COLUMBIA, SC — A former federal housing whistleblower has lost his lawsuit that accused Columbia Mayor Steve Benjamin of striking back at him for raising questions about the finances of a north Columbia development in which Benjamin had invested.
Benjamin is entitled to qualified immunity because whistleblower Peter Rowe made his allegations about Village at Rivers Edge as an employee, not a private citizen, federal Judge Joe Anderson said.
Though courts have not settled the extent to which public employees have First Amendment protection for their criticisms based on their professional duties, ... the court finds that it was not clearly established that Rowe was engaging in constitutionally protected activity at the time of the statements at issue, Anderson wrote in a 12-page Oct. 26 order.
Of course, we feel like the judges decision to dismiss was appropriate and were pleased with it, Benjamin said in a statement Monday. This has been an unfortunate distraction and were glad to move forward.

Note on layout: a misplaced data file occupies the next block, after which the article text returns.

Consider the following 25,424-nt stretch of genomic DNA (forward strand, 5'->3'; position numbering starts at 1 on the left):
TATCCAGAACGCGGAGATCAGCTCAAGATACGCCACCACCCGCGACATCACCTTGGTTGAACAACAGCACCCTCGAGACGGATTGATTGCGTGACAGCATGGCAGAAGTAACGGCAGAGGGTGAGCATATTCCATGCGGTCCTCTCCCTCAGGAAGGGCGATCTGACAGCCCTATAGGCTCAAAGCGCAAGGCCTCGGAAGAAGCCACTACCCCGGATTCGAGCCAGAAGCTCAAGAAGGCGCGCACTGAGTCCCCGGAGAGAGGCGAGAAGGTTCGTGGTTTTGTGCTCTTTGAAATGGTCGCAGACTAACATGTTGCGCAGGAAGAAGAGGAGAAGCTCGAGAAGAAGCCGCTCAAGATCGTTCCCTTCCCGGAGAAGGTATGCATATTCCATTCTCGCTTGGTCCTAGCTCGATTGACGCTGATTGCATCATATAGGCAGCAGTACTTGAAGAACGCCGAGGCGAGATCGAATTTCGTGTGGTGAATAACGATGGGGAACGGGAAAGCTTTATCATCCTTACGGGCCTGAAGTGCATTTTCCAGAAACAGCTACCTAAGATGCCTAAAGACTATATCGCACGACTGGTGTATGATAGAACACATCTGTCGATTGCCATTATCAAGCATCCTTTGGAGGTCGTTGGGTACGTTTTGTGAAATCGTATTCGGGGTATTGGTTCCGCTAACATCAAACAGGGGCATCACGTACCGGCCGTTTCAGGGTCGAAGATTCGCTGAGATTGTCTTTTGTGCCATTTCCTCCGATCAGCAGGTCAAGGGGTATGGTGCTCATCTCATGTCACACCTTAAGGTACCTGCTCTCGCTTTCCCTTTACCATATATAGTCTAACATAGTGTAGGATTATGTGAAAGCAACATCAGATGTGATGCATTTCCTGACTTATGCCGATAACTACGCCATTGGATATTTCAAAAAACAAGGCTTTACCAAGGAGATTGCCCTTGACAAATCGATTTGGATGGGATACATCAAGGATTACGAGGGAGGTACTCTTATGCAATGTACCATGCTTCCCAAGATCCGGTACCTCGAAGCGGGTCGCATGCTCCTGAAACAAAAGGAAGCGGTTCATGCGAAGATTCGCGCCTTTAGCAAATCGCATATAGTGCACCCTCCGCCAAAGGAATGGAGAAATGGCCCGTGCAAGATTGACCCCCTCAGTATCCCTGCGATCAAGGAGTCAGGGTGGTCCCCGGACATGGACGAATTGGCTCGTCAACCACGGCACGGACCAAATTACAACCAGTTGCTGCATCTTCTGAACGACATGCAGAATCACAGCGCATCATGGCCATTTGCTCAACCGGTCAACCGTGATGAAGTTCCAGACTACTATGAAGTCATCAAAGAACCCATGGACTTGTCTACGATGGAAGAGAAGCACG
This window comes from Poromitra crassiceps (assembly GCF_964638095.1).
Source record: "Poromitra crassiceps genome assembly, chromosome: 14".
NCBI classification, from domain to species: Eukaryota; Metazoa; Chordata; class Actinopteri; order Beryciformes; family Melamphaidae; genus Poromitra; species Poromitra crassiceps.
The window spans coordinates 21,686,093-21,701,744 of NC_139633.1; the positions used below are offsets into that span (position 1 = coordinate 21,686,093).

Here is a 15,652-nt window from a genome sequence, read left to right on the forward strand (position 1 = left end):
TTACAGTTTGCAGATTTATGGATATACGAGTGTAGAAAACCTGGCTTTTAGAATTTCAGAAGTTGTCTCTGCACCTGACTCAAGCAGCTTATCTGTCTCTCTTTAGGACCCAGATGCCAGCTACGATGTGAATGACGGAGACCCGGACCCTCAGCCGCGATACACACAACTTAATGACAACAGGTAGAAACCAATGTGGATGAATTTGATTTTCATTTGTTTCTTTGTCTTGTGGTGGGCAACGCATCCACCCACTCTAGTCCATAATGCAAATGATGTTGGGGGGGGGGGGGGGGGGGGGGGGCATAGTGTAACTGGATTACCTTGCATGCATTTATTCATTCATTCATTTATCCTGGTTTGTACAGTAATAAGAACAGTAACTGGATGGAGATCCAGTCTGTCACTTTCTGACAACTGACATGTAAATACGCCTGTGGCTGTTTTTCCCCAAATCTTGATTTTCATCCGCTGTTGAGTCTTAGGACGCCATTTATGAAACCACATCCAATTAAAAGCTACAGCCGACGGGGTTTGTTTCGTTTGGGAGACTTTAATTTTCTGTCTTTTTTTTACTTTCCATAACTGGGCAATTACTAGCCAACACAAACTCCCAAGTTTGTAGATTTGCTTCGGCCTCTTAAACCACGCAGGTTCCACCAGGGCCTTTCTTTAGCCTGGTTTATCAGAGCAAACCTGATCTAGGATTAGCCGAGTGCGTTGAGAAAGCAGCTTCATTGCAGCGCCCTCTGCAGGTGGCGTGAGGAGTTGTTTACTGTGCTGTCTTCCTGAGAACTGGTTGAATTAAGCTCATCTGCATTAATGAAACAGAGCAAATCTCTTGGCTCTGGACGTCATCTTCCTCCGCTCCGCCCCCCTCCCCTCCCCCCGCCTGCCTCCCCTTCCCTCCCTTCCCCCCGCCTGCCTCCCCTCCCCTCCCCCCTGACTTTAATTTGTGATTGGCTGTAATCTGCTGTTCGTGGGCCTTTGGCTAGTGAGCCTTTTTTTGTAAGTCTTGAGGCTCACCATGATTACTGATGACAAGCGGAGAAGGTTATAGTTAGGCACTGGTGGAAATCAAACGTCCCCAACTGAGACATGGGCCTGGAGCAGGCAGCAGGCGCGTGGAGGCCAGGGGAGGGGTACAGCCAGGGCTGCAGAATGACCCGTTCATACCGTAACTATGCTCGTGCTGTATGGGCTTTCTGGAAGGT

Qualified immunity protects public officials from civil liability unless they violate clearly established laws or constitutional rights.
If its not clear, then you decide in favor of the defendant (Benjamin), Rowes attorney, Ben Mabry, saidMonday. It does not mean it didnt happen.
Rowe was HUDs director of community planning and development from December 2010 until he was fired in November 2011.
Though Anderson did not bar Rowe from filing another claim, Mabry said no other legal action is planned.
In his May 4 suit, Rowe contended that Benjamin and Rowes bosses at the Columbia office of the Department of Housing and Urban Development conspired to fire him because Rowe was complaining about a pattern of what he alleges was misuse of federal housing funds.
Anderson cited a controlling U.S. Supreme Court case decided in 2006. The justices held that if the employee speech at issue is made as part of the employees job, the employee is not speaking as a citizen and the speech is not protected ... the Constitution does not insulate their communications from employer discipline.
The high court held that employers need a significant degree of control over their employees words and actions; without it, there would be little chance for the efficient provision of public services.
Rowe also alleged civil conspiracy. That claim was thrown out last summer by agreement of all parties, according to the order. That complaint cannot be filed again.
Reach LeBlanc at (803) 771-8664.